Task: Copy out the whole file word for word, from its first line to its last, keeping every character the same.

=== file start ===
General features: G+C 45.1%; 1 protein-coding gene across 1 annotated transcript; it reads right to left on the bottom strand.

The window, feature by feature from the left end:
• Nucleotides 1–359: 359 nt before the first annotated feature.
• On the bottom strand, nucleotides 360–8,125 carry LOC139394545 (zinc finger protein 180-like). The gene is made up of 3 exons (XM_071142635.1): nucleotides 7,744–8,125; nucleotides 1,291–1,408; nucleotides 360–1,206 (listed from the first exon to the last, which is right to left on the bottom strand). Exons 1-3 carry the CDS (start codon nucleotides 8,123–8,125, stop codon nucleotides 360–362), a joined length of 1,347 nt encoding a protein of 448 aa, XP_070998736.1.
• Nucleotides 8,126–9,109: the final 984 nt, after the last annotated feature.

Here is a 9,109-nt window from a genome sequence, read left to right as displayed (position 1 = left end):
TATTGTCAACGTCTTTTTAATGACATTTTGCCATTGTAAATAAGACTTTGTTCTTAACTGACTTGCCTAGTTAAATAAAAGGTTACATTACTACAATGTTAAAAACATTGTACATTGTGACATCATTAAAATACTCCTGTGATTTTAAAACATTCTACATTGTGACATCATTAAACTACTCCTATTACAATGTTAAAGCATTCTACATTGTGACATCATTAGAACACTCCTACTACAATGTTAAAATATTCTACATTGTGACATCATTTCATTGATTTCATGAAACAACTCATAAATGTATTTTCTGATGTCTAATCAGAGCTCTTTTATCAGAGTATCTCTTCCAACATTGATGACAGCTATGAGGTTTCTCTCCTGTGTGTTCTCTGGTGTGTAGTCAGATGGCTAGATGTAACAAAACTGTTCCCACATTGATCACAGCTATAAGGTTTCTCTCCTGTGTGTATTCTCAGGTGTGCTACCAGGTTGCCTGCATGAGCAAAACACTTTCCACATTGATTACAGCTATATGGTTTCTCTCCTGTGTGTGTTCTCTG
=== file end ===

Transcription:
General features: G+C 45.1%; 1 protein-coding gene across 1 annotated transcript; it reads right to left on the bottom strand.

The window, feature by feature from the left end:
• Nucleotides 1–359: 359 nt before the first annotated feature.
• On the bottom strand, nucleotides 360–8,125 carry LOC139394545 (zinc finger protein 180-like). The gene is made up of 3 exons (XM_071142635.1): nucleotides 7,744–8,125; nucleotides 1,291–1,408; nucleotides 360–1,206 (listed from the first exon to the last, which is right to left on the bottom strand). Exons 1-3 carry the CDS (start codon nucleotides 8,123–8,125, stop codon nucleotides 360–362), a joined length of 1,347 nt encoding a protein of 448 aa, XP_070998736.1.
• Nucleotides 8,126–9,109: the final 984 nt, after the last annotated feature.

Here is a 9,109-nt window from a genome sequence, read left to right as displayed (position 1 = left end):
TATTGTCAACGTCTTTTTAATGACATTTTGCCATTGTAAATAAGACTTTGTTCTTAACTGACTTGCCTAGTTAAATAAAAGGTTACATTACTACAATGTTAAAAACATTGTACATTGTGACATCATTAAAATACTCCTGTGATTTTAAAACATTCTACATTGTGACATCATTAAACTACTCCTATTACAATGTTAAAGCATTCTACATTGTGACATCATTAGAACACTCCTACTACAATGTTAAAATATTCTACATTGTGACATCATTTCATTGATTTCATGAAACAACTCATAAATGTATTTTCTGATGTCTAATCAGAGCTCTTTTATCAGAGTATCTCTTCCAACATTGATGACAGCTATGAGGTTTCTCTCCTGTGTGTTCTCTGGTGTGTAGTCAGATGGCTAGATGTAACAAAACTGTTCCCACATTGATCACAGCTATAAGGTTTCTCTCCTGTGTGTATTCTCAGGTGTGCTACCAGGTTGCCTGCATGAGCAAAACACTTTCCACATTGATTACAGCTATATGGTTTCTCTCCTGTGTGTGTTCTCTG